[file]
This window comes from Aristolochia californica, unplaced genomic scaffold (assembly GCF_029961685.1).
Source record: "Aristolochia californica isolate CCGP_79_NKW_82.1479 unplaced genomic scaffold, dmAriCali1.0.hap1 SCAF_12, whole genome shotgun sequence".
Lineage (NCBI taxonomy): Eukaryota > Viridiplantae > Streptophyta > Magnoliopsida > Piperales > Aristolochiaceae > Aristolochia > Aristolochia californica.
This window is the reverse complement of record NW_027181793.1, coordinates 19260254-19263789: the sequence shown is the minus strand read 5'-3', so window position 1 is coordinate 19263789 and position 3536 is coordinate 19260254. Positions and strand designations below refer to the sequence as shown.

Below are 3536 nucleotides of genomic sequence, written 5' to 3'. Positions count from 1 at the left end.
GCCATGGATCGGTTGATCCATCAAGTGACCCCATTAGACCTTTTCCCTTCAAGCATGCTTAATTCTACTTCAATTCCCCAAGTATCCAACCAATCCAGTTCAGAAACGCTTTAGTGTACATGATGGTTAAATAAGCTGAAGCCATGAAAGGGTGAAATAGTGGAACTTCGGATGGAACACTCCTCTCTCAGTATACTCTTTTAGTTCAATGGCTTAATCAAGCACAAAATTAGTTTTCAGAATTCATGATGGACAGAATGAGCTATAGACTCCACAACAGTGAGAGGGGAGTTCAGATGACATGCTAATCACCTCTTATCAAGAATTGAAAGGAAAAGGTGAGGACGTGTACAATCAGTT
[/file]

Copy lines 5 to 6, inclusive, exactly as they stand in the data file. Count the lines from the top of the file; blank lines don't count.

Below are 3536 nucleotides of genomic sequence, written 5' to 3'. Positions count from 1 at the left end.
GCCATGGATCGGTTGATCCATCAAGTGACCCCATTAGACCTTTTCCCTTCAAGCATGCTTAATTCTACTTCAATTCCCCAAGTATCCAACCAATCCAGTTCAGAAACGCTTTAGTGTACATGATGGTTAAATAAGCTGAAGCCATGAAAGGGTGAAATAGTGGAACTTCGGATGGAACACTCCTCTCTCAGTATACTCTTTTAGTTCAATGGCTTAATCAAGCACAAAATTAGTTTTCAGAATTCATGATGGACAGAATGAGCTATAGACTCCACAACAGTGAGAGGGGAGTTCAGATGACATGCTAATCACCTCTTATCAAGAATTGAAAGGAAAAGGTGAGGACGTGTACAATCAGTT